“We need to spend better and to spend more,” says Alessandro Profumo, president of ASD, the European industry’s trade association, and chief executive of Italy’s defence champion, Leonardo. To achieve that, he adds, there needs to be closer co-ordination at EU level on procurement: “We must have this integration process. It won’t be fast, but it has to happen.”
欧洲工业贸易协会ASD主席亚历山德罗•普罗富莫(Alessandro Profumo)说:“我们需要花得更好,花得更多。”普罗富莫是意大利国防冠军企业莱昂纳多(Leonardo)的首席执行官。他补充称,要实现这一目标,欧盟层面需要在采购方面加强协调:“我们必须有这样的一体化进程。这不会很快,但它必须发生。”

Replenish, replace, rebuild


Inside a boxy grey building on an industrial estate in east Belfast in Northern Ireland, engineers are busy working on a weapon that has become one of the symbols of Ukraine’s pugnacious resistance to the Russian advance: a shoulder-mounted rocket launcher called the Next Generation Light Anti-tank Weapon, or NLAW.
Designed by Sweden’s defence champion, Saab, and assembled by the UK subsidiary of French group Thales, the NLAW has been shipped in its thousands to the Ukrainian frontline. Its success is one of the most visible examples of how the war could boost the European defence industry, but so far all the NLAWs sent to Ukraine by the UK have come from government stockpiles, rather than new orders.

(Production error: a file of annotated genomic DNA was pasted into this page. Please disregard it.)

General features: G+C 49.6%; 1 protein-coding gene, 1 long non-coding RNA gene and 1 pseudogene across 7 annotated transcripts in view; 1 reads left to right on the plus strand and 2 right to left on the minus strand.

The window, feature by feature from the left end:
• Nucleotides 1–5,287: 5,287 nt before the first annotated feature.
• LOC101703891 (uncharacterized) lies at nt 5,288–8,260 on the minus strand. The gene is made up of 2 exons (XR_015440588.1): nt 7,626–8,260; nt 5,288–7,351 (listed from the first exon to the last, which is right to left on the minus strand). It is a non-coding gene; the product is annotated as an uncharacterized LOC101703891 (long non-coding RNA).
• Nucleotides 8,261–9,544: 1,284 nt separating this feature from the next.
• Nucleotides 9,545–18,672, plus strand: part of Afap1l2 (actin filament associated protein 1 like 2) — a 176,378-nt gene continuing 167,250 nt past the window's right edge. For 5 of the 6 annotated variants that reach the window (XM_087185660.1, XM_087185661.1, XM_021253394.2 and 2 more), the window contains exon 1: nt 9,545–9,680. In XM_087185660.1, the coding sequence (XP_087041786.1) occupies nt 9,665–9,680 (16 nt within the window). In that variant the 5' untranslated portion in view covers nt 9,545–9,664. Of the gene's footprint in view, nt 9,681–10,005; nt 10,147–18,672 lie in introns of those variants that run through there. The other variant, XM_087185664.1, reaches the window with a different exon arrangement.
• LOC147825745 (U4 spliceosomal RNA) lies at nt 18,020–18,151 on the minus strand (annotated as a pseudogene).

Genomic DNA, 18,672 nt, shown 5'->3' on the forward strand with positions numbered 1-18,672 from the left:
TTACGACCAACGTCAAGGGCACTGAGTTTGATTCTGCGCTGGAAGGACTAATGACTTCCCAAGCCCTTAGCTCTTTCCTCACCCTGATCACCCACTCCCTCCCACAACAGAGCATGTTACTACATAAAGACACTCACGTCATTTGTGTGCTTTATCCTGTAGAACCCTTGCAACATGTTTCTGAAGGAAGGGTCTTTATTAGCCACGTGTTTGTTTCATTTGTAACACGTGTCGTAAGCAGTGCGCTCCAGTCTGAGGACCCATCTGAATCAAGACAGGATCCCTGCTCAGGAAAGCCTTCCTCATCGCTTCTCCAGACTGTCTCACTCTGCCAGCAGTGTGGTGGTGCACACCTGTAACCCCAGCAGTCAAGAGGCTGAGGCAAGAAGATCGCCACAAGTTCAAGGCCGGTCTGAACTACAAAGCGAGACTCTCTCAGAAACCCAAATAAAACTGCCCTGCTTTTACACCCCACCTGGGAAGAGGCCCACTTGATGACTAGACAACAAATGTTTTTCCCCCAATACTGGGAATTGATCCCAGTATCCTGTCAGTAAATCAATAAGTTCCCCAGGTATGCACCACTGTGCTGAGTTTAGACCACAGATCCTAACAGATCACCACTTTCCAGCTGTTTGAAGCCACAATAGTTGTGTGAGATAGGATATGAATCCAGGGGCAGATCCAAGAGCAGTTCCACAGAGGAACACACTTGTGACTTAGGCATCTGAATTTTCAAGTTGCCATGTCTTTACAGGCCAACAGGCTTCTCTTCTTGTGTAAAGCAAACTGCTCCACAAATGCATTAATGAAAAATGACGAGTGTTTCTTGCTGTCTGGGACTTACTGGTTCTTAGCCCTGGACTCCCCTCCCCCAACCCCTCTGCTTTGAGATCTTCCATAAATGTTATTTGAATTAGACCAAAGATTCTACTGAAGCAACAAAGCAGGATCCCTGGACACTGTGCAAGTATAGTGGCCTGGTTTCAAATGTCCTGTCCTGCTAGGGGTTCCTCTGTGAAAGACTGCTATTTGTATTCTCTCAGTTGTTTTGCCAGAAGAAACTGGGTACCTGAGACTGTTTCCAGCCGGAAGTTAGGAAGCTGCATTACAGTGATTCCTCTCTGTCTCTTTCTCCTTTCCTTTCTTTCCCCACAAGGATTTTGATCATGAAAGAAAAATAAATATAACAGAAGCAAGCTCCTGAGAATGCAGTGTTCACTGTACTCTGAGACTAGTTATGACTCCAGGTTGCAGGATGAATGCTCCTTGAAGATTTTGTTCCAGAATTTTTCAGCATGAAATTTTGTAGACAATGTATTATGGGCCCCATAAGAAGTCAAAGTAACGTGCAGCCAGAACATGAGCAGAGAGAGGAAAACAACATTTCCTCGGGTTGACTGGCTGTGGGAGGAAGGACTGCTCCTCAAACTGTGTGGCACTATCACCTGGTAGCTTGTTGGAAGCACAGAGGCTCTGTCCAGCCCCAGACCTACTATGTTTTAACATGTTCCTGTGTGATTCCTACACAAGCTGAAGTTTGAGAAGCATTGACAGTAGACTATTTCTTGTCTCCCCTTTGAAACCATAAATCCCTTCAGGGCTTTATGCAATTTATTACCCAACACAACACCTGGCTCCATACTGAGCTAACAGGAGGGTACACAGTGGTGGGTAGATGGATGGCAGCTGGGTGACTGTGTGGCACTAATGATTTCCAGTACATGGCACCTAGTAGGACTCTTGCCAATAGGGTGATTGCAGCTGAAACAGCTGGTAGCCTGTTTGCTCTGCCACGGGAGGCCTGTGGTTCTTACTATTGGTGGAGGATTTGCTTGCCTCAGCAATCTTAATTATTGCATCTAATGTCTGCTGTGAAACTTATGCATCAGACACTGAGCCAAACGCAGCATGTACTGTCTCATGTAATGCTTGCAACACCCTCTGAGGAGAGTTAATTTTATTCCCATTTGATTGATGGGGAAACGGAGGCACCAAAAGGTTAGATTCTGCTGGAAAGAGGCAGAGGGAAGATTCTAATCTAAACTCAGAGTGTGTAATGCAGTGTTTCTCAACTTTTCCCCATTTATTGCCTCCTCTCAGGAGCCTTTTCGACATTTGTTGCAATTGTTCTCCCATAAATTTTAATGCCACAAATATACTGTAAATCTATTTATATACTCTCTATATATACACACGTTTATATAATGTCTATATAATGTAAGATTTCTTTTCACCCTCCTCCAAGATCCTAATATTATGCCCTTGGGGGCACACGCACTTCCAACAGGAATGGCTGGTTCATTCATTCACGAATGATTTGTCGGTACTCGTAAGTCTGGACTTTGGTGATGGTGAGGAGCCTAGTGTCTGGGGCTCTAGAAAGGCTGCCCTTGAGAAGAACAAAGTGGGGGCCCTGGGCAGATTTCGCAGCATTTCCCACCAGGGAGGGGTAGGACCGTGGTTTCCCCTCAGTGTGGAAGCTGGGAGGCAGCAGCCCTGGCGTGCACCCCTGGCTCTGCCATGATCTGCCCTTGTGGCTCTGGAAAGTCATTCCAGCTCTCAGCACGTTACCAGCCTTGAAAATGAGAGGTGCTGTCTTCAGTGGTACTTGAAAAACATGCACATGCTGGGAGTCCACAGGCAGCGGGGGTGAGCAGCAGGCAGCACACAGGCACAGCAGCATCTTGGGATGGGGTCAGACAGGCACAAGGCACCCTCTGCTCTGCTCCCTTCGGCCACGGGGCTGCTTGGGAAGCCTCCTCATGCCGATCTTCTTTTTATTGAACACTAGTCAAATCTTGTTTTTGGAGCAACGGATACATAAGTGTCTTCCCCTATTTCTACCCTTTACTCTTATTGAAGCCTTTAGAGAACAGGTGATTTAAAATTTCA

Since Russia’s full-blown invasion of Ukraine began in February, EU member states have announced defence spending increases worth about €200bn. But officials point out that the rise follows years of cuts and underspending. Between 1999 and 2021, the bloc’s combined spending on defence rose just 20 per cent, compared with 66 per cent by the US, 292 per cent by Russia and 592 per cent by China.
The war has also exposed Europe’s general lack of preparedness as countries scrambled to find hundreds of tanks, multiple rocket launch systems and artillery from national stockpiles to help deter the Russian advance. Those stockpiles are now running low.
The bloc’s industrial challenge, according to Bastian Giegerich, director of defence and military analysis at the International Institute for Strategic Studies, is threefold: to replenish stockpiles run down over the past two decades; replace obsolete Cold War-era equipment that is being flushed out by the war in Ukraine; and rebuild and innovate for new capabilities.
国际战略研究所(International Institute for Strategic Studies)国防与军事分析主任巴斯蒂安•吉格里希(Bastian Giegerich)表示,欧盟在工业方面面临三重挑战:补充过去20年耗尽的库存;更换因乌克兰战争而被淘汰的冷战时期的陈旧设备;重建和创新以获得新的能力。
“The industrial challenge will be to do the replenish, the replace and the rebuild all at the same time,” he says. “I think that makes it quite challenging.”
There is an added political challenge: defence has in the past been regarded as the sovereign preserve of individual member states, not to be lightly surrendered to Brussels. The EU has been trying to develop its capacity for independent military action and strategic autonomy since the launch of its common security and defence policy in the late 1990s. But progress has been slow.
The bloc’s defence industry is still a mix of large international prime contractors and nationally-focused companies, as well as hundreds of small and medium-sized businesses. There is greater fragmentation in the land and naval defence sectors compared with aerospace, where there have been more attempts at multinational co-operation, driven in part by high R&D and acquisition costs.